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Jonah v. Armstrong

Circuit Court of Appeals, Tenth Circuit
Sep 10, 1931
52 F.2d 343 (10th Cir. 1931)


No. 420.

September 10, 1931.

Appeal from the United States District Court for the Eastern District of Oklahoma; Robert L. Williams, Judge.

Suit by one Jonah and others against Margaret Armstrong and others to quiet title to certain Indian land. Several other bills were filed based on like claims of title against the defendants and other parties intervened. The cases were all consolidated. From a decree of the District Court in favor of the defendants dismissing the several bills and interventions with prejudice, the plaintiffs only appeal.


William W. Pryor and John B. Campbell, both of Holdenville, Okla. (J. Ralph Knight, of Holdenville, Okla., Nathan A. Gibson, of Tulsa, Okla., and Jas. D. Simms, of Wewoka, Okla., on the brief), for appellants.

Warren T. Spies, of Bartlesville, Okla. (B.B. Blakeney and Hubert Ambrister, both of Oklahoma City, Okla., Charles E. Wells, of Shawnee, Okla., M.A. Dennis, of Okmulgee, Okla., G.J. Neuner and E.J. Lundy, both of Tulsa, Okla., H.E. Oakes, of Ponca City, Okla., F.M. Carter, of Bartlesville, Okla., R.J. Roberts, of Wewoka, Okla., Iris C. Saunders, of Shawnee, Okla., Edgar A. deMeules, of Tulsa, Okla., Blakeney Ambrister, of Oklahoma City, Okla., and Poe, Lundy Morgan and Ramsey, deMeules, Martin Logan, all of Tulsa, Okla., on the brief), for appellees.

Before LEWIS and COTTERAL, Circuit Judges, and POLLOCK, District Judge.

The appellants, twenty-four in number, of whom several were minors represented by guardians, brought this suit on November 21, 1927, against various individuals and oil companies. They alleged that they were enrolled Seminole citizens, and maternal cousins and sole heirs of Isaac Adams, an enrolled Seminole Indian, and inherited various fractional interests in 120 acres of land comprised in homestead and surplus allotments made in his name, after his death in 1900, as his distributive share of the Seminole Indian lands, evidenced by deeds of the nation, dated July 7, 1913, bearing the approval of the Secretary of the Interior; that there had been no administration of his estate or setting apart of the land to his heirs, and that he left no father, mother, brothers, sisters, wife, or issue capable of inheriting his estate; that the defendants are in possession of the land, unlawfully keep plaintiffs out of possession of and are collecting the rents and profits from the land. A decree was sought quieting their title and awarding them the possession of the land.

The defendants filed answers and cross-bills, admitting the allotments, alleging that they were made on the application of Louisa Smith, an enrolled Seminole of the half blood, denying the plaintiffs are cousins and heirs of the allottee, admitting he left no surviving parents, wife, brothers, or issue entitled to inherit his estate, but alleging he was survived by Louisa Smith, his sister, as his sole heir, and on his death she inherited the land as such heir. The defendants trace their title through her as a primary grantor by her deed to H.T. King, of date August 30, 1906, followed by deeds, grants, and mineral leases of her successors in interest. They also plead laches in bringing the suit and the bar of limitations.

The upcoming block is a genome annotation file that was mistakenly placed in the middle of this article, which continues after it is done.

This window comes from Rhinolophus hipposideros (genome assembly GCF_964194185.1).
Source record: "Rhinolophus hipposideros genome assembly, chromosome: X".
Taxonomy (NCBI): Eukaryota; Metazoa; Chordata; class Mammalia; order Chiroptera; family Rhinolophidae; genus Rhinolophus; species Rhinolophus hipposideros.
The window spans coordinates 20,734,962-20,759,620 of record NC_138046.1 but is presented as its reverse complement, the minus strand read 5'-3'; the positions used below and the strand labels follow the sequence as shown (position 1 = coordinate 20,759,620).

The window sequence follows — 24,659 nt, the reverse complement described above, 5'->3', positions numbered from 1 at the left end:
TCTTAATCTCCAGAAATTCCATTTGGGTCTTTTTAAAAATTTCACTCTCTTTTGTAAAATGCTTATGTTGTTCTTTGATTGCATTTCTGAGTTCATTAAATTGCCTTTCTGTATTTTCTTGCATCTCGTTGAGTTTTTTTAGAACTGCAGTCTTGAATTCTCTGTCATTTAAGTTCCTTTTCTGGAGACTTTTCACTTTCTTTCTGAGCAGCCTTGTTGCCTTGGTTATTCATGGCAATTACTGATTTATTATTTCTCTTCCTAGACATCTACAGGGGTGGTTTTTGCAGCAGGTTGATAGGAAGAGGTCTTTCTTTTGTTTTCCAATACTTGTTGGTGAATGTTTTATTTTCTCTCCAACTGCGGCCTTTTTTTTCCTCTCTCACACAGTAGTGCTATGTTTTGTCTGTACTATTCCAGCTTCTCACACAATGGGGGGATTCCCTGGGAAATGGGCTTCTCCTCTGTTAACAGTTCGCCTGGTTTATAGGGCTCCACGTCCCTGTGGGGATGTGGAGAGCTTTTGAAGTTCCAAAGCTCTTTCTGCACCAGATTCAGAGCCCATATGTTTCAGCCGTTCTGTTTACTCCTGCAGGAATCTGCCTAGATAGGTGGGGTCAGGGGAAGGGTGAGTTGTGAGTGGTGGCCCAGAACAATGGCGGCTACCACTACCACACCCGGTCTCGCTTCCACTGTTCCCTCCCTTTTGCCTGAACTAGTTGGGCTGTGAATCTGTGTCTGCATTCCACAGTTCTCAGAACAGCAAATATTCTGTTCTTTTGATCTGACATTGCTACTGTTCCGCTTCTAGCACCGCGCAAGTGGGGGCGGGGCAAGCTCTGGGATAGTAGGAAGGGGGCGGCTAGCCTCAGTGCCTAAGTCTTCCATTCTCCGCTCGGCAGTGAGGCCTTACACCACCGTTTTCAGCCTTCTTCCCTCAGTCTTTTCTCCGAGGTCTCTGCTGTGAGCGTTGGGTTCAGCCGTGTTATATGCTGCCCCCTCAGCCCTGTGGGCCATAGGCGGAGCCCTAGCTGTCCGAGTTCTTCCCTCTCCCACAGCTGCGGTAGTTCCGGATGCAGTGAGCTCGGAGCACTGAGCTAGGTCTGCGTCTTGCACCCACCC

Several other bills were filed based on like claims of title against the defendants. There were also interventions of other claimants. All of the cases were consolidated. After a trial, the District Court found all the issues against the plaintiffs and interveners and for the defendants, dismissed the several bills and interventions with prejudice, quieted the defendants' titles and interests, and enjoined the plaintiffs and interveners from asserting an adverse title to the land.

Only the plaintiffs have appealed to this court. In their assignments of error, they complain that the court erred in its findings of fact, the admission of evidence, and the application of the law to the facts.

The primary statute which controls the descent of these allotments is found in section 2 of the Supplemental Treaty with the Seminole Tribe, ratified on June 2, 1900 ( 31 Stat. 250), which reads as follows: "If any member of the Seminole tribe of Indians shall die after the thirty-first day of December, eighteen hundred and ninety-nine, the lands, money, and other property to which he would be entitled if living, shall descend to his heirs who are Seminole citizens, according to the laws of descent and distribution of the State of Arkansas, and be allotted and distributed to them accordingly: Provided, That in all cases where such property would descend to the parents under said laws the same shall first go to the mother instead of the father, and then to the brothers and sisters, and their heirs, instead of the father."

A decisive issue of fact which arose at the trial was whether Louisa Smith was a sister of the allottee, Isaac Adams by the same mother. This was because the plaintiffs concede that, if the fact was proved, then Louisa, being a Seminole and a qualified heir and the nearest of kin, inherited the allotments, and the defendants claiming title through her as their original grantor are entitled to prevail over the plaintiffs as more distant kin of the allottee. The plaintiffs, while admitting Isaac and Louisa had the same father, contend they had different mothers. The defendants claim they were children of the same mother.